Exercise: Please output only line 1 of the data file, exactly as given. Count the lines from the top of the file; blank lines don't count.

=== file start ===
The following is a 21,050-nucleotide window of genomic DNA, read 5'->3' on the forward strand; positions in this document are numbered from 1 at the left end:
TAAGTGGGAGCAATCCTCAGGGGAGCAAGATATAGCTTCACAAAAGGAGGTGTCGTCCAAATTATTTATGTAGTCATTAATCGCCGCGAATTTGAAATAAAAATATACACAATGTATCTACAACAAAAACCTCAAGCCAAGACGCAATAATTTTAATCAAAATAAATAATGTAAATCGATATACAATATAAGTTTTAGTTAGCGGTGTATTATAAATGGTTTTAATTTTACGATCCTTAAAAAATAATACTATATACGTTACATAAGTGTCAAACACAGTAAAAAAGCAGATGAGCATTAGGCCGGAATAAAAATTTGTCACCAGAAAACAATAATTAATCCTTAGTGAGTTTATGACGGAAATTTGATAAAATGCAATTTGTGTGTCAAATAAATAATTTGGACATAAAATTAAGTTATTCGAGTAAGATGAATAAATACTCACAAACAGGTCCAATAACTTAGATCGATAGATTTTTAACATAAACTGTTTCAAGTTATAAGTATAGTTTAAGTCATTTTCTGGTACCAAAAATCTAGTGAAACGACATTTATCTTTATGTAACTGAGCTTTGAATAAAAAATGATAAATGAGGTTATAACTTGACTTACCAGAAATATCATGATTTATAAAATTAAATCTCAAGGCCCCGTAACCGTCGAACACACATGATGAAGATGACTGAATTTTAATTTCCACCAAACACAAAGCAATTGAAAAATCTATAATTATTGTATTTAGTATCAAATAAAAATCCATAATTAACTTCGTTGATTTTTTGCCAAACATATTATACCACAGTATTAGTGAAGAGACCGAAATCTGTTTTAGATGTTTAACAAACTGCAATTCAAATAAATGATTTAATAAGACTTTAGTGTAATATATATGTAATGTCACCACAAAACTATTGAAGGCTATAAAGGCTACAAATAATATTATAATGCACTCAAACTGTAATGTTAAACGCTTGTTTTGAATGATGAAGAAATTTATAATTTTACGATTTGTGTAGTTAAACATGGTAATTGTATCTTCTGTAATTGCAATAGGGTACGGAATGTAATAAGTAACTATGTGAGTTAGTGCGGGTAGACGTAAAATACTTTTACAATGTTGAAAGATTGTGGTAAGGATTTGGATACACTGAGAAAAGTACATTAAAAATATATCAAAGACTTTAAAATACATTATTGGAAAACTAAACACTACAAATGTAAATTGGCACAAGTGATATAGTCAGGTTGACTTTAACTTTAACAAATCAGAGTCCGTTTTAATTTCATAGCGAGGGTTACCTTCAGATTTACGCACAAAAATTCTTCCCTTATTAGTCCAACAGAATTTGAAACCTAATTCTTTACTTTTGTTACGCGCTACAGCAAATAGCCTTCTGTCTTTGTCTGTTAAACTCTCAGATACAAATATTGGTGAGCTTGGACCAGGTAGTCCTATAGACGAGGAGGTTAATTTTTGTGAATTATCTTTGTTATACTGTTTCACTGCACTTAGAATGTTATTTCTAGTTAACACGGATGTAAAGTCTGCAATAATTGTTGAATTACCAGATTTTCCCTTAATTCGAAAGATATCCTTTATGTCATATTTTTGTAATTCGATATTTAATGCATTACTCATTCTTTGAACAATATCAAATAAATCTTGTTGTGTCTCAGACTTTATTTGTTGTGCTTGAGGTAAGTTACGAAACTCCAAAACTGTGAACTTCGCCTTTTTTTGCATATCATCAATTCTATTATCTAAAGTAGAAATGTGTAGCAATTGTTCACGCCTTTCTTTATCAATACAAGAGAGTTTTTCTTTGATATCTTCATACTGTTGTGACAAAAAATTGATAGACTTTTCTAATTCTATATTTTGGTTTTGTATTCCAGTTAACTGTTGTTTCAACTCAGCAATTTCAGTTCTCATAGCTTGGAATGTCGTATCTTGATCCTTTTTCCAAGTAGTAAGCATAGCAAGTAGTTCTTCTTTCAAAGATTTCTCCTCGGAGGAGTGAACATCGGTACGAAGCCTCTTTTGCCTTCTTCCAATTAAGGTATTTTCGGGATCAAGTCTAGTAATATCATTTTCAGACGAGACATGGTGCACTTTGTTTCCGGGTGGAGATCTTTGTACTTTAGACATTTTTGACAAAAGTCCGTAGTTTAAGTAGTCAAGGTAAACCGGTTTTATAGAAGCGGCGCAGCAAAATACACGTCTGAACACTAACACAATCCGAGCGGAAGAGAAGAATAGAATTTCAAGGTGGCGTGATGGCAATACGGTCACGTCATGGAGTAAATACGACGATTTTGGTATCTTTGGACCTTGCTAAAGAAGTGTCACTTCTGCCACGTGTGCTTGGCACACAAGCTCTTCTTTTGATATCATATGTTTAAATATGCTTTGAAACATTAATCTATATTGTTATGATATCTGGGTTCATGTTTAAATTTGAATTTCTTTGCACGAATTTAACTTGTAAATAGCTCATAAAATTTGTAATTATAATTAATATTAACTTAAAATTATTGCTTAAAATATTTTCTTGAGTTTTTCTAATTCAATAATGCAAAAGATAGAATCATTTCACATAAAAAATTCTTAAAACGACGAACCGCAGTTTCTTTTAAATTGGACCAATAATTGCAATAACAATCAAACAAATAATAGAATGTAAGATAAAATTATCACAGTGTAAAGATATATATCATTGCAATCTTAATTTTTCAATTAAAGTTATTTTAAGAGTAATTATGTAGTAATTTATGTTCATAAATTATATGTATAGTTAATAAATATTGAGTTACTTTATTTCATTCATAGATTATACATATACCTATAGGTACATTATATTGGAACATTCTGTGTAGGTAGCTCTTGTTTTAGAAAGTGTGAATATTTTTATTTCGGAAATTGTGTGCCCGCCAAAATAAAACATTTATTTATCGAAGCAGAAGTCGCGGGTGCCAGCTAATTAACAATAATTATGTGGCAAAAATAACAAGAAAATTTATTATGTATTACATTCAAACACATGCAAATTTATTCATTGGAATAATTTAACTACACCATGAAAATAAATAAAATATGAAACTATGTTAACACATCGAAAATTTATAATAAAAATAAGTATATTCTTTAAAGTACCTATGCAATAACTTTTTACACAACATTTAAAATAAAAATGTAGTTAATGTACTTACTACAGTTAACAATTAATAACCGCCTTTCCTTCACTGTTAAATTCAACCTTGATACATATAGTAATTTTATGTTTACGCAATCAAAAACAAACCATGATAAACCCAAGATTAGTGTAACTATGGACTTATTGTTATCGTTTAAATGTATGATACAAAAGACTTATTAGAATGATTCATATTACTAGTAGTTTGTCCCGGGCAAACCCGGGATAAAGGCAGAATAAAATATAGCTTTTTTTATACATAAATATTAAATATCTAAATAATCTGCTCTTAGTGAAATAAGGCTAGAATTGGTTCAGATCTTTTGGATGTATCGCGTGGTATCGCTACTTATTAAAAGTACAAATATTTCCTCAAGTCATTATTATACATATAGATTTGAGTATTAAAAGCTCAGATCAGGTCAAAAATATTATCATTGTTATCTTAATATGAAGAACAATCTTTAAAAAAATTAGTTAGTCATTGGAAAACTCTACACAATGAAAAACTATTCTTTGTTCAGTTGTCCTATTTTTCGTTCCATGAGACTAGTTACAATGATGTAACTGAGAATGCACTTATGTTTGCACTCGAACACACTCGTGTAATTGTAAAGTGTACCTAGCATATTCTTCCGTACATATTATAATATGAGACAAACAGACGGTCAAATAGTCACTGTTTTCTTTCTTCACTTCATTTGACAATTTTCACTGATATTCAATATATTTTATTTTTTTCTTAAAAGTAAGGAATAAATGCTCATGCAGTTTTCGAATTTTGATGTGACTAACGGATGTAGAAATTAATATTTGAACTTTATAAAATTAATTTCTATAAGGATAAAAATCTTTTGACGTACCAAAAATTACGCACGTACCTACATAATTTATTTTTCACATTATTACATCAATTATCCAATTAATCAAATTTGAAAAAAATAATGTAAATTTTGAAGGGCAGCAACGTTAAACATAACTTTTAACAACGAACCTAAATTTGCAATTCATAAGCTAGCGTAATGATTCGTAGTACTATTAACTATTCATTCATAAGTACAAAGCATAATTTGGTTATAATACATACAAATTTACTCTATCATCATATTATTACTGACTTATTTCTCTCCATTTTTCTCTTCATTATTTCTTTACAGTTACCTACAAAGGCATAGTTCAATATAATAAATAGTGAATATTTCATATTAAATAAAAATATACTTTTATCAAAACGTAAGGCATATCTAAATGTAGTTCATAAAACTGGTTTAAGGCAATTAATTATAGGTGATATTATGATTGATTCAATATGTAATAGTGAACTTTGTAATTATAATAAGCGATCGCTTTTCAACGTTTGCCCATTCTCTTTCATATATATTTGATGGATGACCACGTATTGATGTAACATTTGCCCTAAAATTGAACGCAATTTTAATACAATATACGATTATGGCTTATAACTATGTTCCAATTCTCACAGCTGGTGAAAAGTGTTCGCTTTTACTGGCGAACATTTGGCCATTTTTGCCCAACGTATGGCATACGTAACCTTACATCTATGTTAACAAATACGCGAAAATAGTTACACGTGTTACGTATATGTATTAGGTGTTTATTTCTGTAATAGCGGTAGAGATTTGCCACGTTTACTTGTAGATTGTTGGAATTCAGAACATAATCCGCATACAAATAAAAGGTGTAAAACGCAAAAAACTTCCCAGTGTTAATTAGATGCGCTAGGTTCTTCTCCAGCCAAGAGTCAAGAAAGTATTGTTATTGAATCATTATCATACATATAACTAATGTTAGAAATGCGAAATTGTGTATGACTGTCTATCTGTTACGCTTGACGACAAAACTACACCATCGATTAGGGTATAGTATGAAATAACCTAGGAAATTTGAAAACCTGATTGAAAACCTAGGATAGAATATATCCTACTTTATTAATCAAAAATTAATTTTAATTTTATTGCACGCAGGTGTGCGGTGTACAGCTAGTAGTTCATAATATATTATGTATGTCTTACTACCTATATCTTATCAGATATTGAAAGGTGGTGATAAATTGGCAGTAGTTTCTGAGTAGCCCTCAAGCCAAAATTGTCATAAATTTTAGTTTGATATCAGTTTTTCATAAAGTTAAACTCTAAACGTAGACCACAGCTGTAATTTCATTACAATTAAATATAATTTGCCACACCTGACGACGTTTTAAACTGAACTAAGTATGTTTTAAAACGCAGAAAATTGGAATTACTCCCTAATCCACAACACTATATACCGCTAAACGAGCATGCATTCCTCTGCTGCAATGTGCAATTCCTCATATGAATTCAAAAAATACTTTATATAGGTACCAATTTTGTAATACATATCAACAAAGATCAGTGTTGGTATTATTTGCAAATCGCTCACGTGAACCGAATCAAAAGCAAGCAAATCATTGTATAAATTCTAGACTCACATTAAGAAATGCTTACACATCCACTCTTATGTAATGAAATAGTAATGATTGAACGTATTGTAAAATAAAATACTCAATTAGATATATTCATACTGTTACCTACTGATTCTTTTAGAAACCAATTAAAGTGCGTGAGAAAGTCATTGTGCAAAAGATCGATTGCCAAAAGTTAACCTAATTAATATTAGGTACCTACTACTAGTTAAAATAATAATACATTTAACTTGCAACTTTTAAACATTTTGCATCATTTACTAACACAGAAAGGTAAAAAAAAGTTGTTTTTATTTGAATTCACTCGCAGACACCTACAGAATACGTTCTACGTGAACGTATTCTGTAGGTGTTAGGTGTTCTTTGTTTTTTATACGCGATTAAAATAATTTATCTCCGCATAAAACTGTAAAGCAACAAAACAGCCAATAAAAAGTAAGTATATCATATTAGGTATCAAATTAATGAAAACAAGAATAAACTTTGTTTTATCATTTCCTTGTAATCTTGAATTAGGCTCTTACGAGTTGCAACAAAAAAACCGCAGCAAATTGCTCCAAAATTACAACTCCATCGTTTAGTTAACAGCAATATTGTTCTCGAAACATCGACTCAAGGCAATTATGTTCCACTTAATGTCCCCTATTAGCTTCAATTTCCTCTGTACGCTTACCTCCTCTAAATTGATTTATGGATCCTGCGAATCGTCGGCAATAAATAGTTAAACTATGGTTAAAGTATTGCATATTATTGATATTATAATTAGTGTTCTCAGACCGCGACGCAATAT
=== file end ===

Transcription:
The following is a 21,050-nucleotide window of genomic DNA, read 5'->3' on the forward strand; positions in this document are numbered from 1 at the left end: